Now that he doesn’t have internal political considerations to weigh, Boehner is certain to push through a government-funding bill next week that funds Planned Parenthood and keeps the government open. “I have been doing this for 27 years, and this is the most selfless act that I have ever seen,” said Rep. Last year, the unexpected defeat of then-Majority Leader Eric Cantor, R-Va., in a GOP primary opened up the No. 2 post, and McCarthy grabbed that, too. They took to the airwaves and the Internet and pronounced that congressional Republicans could undo the president’s agenda — with him still in office, mind you — and enact into law a conservative vision for government, without compromise.

Hastert vaulted from chief deputy whip after the Republicans’ first choice, Bob Livingston, has to resign before even claiming the post because of a sex scandal. During his second term as speaker he was threatened by a coup that involved several conservative “true believers” from the class of 1994 (as well as John Boehner, ironically). Boehner said he told his chief of staff late Thursday that he might announce his resignation on Friday. “I might make an announcement tomorrow,” he told his wife on Thursday night. Strangely, according to these voices, the only reason that was not occurring had nothing to do with the fact that the president was unlikely to repeal his own laws, or that under the Constitution, absent the assent of the president or two-thirds of both houses of Congress, you cannot make law.

The House, however, would be run by Boehner and a Republican caucus determined to undo much of the Democrats’ work starting with Obama’s signature health care overhaul. Jeb Hensarling (R-Texas), a former member of leadership who has clashed with Boehner, had similarly kind words. “He has a long record of distinguished service but it’s time for new leadership,” said Rep.

Inside leadership, McCarthy’s accessibility and open-mindedness has won him friends in all corners of the GOP conference and he’s more popular among junior lawmakers than Boehner. “He is a savant of human relationships and that makes him somewhat unique,” said Rep. Washington wants conservatives splintered,”Cruz said Friday. “They want a chunk of evangelicals over here, a chunk of conservatives over here, a chunk of libertarians over here, a chunk of tea party folks over here. But in 2005, DeLay was indicted in 2005 by a Texas grand jury on a conspiracy charge stemming from a campaign finance investigation, forcing him to cede his leadership post—temporarily, he said at the time—to Representative Roy Blunt of Missouri. Nov 2010: Led the charge against pork-barrel projects known as “earmarks” for several years before House Republicans formally agreed to a two-year prohibition of the legislative provisions that funnel money to lawmakers’ favorite projects, often in their districts. David Schweikert, R-Ariz., who admits their relationship has had ups and downs. “The reason he’s so successful with the members is he knows their districts in addition to knowing them,” said Erica Elliott, a former aide and confidante. “Kevin knows 100 percent of the time exactly where the conference is.” “I’ll tell Kevin, if he’s the next speaker, that his number-one responsibility is to protect the institution.

I wonder what they would have said, if during the last two years of President Bush’s term, the Democratic congressional majority had tried something similar. It was then that Boehner, who had been a Republican Conference chair under the Gingrich regime but lost that leadership spot in 1998, won the support of his colleagues for the majority leader’s post, narrowly outmaneuvering Blunt.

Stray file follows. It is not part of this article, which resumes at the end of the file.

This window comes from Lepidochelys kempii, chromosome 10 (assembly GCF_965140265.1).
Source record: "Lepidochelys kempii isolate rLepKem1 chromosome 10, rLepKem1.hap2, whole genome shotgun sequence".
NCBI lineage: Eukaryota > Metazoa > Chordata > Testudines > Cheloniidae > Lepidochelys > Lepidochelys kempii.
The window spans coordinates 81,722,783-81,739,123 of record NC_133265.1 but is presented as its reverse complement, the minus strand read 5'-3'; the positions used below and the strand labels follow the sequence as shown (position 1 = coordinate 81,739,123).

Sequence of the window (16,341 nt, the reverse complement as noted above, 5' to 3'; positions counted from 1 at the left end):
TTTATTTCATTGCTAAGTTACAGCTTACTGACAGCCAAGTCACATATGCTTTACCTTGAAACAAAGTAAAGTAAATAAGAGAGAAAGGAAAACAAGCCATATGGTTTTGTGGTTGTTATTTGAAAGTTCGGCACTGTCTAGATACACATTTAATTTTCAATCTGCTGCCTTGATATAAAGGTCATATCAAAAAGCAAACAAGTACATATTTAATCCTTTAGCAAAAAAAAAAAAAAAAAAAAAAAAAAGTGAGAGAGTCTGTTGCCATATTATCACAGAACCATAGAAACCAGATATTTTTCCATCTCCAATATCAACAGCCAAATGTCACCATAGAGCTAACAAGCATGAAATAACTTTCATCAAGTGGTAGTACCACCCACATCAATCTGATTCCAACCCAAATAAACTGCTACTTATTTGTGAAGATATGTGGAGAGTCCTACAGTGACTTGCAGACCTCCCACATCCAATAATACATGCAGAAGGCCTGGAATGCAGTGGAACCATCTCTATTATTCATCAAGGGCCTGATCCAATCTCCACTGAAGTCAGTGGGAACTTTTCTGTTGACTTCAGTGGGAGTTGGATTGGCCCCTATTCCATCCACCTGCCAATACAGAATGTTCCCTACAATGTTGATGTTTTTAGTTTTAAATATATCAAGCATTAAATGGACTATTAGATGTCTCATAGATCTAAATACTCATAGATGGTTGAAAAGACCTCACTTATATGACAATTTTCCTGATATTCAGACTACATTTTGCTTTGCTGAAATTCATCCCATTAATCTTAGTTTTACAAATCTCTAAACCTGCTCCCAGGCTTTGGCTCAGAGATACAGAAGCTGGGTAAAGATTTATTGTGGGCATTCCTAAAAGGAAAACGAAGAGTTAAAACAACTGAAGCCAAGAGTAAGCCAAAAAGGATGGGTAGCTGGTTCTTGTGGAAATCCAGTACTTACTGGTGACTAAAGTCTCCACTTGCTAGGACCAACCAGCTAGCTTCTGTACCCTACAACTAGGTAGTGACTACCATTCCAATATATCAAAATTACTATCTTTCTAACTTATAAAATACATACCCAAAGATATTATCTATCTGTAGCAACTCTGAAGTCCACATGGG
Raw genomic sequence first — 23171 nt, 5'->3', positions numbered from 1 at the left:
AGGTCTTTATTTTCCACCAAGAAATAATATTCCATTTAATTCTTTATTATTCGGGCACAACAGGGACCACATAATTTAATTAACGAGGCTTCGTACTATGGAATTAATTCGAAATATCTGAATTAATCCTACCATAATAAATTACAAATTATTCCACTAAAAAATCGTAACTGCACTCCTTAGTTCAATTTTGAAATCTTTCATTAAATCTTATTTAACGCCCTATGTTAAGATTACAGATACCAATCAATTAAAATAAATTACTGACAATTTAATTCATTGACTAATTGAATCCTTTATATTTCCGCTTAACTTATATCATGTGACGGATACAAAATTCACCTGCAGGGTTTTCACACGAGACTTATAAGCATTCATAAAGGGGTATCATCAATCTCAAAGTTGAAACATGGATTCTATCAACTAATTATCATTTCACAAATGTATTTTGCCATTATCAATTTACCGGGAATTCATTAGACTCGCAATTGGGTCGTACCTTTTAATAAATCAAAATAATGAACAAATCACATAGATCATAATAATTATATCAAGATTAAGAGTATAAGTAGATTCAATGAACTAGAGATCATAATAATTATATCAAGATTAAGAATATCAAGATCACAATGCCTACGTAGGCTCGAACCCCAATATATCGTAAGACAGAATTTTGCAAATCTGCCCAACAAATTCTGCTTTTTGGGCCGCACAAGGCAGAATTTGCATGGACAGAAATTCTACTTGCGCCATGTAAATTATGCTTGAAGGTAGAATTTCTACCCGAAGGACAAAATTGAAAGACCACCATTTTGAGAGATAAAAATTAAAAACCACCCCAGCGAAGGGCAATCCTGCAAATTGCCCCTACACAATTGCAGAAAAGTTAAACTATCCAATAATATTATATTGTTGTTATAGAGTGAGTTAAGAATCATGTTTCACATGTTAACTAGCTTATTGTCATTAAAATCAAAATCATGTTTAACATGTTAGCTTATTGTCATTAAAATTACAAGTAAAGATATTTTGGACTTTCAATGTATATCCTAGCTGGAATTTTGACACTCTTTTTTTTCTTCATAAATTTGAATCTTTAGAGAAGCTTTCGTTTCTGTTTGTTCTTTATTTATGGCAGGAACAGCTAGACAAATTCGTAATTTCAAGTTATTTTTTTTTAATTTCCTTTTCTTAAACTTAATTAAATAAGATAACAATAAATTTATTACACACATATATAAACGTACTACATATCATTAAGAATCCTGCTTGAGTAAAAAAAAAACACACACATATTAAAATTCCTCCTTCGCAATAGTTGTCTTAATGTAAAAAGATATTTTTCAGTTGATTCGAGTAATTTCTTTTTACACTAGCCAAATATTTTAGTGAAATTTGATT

But given how competitive Congress has become, and how divided the GOP seems to be, I expect he will end up worrying more about how long he’ll get to keep the speaker’s job. Promised a steady hand and changes for Republicans tinged by election-year scandal. 2001: Worked throughout the year as the Education Committee’s chairman with liberal Democrats, including Massachusetts Sen. Boehner after learning of his plans to resign. “We have obviously had a lot of disagreements, and politically we’re at different ends of the spectrum,” Mr. Leadership now plays a much stronger and direct role in setting the agenda and negotiating legislative measures, usurping some of the chairmen’s previous domain.

In March, he switched from his opposition to term limits of service in Congress. 1991: Was ringleader of the so-called Gang of Seven House freshmen who pressed for strict ethical behavior from then-majority Democrats and insisted on public disclosure of those who had overdrafts at the House bank. 1990: First elected to the House at age 40, after winning the 8th District’s Republican primary that ousted a scandal-marred Donald “Buz” Lukens. In the aftermath of Wright’s resignation, hyperpartisanship seemed to take hold, leading to heightened gridlock in Congress that many subsequent speakers have fought to break loose. After two terms of President Obama, an economy that is growing too slowly and a retrenchment of American power abroad, the conservative to-do list for the next Republican president is quite long. Republicans have grappled over how to respond to undercover videos released this summer showing Planned Parenthood officials discussing fees for procuring fetal tissue for medical researchers.

Boehner from the pressure to mollify conservatives, most immediately freeing him to bring up a short-term bill to avert a shutdown and keep the government funded through Dec. 11 without fear of a leadership challenge. He accelerated his departure to spare the House the spectacle of a difficult vote on whether to keep him as speaker just months before he planned to leave. “I don’t want my members to go through this,” Mr.

Boehner told reporters. “This turmoil that’s been churning now for a couple of months is not good for the members, and it’s not good for the institution.” Rep. Boehner’s resignation, his announcement angered centrist Republicans who said GOP leaders have paid too much heed to lawmakers more interested in symbolic protests than in governing. “The next speaker has to accept the reality of his or her governing circumstances,” said Rep. He immediately joined a rebel faction known as the “Gang of Seven,’’ which drew media attention to a scandal involving the bank for House members.

Boehner appeared relieved to announce his departure Friday, even breaking into song briefly and reiterating the maxims that have shaped his philosophy. “I was never in the legacy business,” said Mr.